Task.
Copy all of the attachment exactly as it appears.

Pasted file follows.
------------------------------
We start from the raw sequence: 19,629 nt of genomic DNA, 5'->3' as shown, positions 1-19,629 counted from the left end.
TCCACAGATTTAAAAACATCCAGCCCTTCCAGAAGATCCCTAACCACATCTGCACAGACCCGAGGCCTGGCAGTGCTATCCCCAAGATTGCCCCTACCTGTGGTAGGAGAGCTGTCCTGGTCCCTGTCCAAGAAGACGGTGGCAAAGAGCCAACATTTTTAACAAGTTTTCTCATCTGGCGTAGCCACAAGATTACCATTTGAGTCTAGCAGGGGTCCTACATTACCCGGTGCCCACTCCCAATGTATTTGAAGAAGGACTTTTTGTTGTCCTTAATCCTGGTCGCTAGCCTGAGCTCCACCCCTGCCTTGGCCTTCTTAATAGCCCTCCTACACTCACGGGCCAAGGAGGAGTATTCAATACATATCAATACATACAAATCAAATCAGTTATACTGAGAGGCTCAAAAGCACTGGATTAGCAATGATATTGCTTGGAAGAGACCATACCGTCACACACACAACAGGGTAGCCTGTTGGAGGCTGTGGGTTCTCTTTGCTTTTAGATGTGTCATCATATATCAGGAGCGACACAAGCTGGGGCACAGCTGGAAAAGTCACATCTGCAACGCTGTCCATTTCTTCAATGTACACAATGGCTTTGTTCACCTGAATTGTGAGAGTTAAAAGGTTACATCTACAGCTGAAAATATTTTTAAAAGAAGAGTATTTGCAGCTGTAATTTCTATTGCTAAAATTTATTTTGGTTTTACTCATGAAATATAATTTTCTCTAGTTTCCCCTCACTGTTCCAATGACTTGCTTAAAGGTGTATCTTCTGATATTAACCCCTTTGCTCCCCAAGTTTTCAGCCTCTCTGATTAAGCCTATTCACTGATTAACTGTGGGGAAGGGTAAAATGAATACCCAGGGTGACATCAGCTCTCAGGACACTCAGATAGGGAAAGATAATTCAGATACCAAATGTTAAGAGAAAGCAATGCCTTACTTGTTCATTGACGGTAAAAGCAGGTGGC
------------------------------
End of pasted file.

We start from the raw sequence: 19,629 nt of genomic DNA, 5'->3' as shown, positions 1-19,629 counted from the left end.
TCCACAGATTTAAAAACATCCAGCCCTTCCAGAAGATCCCTAACCACATCTGCACAGACCCGAGGCCTGGCAGTGCTATCCCCAAGATTGCCCCTACCTGTGGTAGGAGAGCTGTCCTGGTCCCTGTCCAAGAAGACGGTGGCAAAGAGCCAACATTTTTAACAAGTTTTCTCATCTGGCGTAGCCACAAGATTACCATTTGAGTCTAGCAGGGGTCCTACATTACCCGGTGCCCACTCCCAATGTATTTGAAGAAGGACTTTTTGTTGTCCTTAATCCTGGTCGCTAGCCTGAGCTCCACCCCTGCCTTGGCCTTCTTAATAGCCCTCCTACACTCACGGGCCAAGGAGGAGTATTCAATACATATCAATACATACAAATCAAATCAGTTATACTGAGAGGCTCAAAAGCACTGGATTAGCAATGATATTGCTTGGAAGAGACCATACCGTCACACACACAACAGGGTAGCCTGTTGGAGGCTGTGGGTTCTCTTTGCTTTTAGATGTGTCATCATATATCAGGAGCGACACAAGCTGGGGCACAGCTGGAAAAGTCACATCTGCAACGCTGTCCATTTCTTCAATGTACACAATGGCTTTGTTCACCTGAATTGTGAGAGTTAAAAGGTTACATCTACAGCTGAAAATATTTTTAAAAGAAGAGTATTTGCAGCTGTAATTTCTATTGCTAAAATTTATTTTGGTTTTACTCATGAAATATAATTTTCTCTAGTTTCCCCTCACTGTTCCAATGACTTGCTTAAAGGTGTATCTTCTGATATTAACCCCTTTGCTCCCCAAGTTTTCAGCCTCTCTGATTAAGCCTATTCACTGATTAACTGTGGGGAAGGGTAAAATGAATACCCAGGGTGACATCAGCTCTCAGGACACTCAGATAGGGAAAGATAATTCAGATACCAAATGTTAAGAGAAAGCAATGCCTTACTTGTTCATTGACGGTAAAAGCAGGTGGC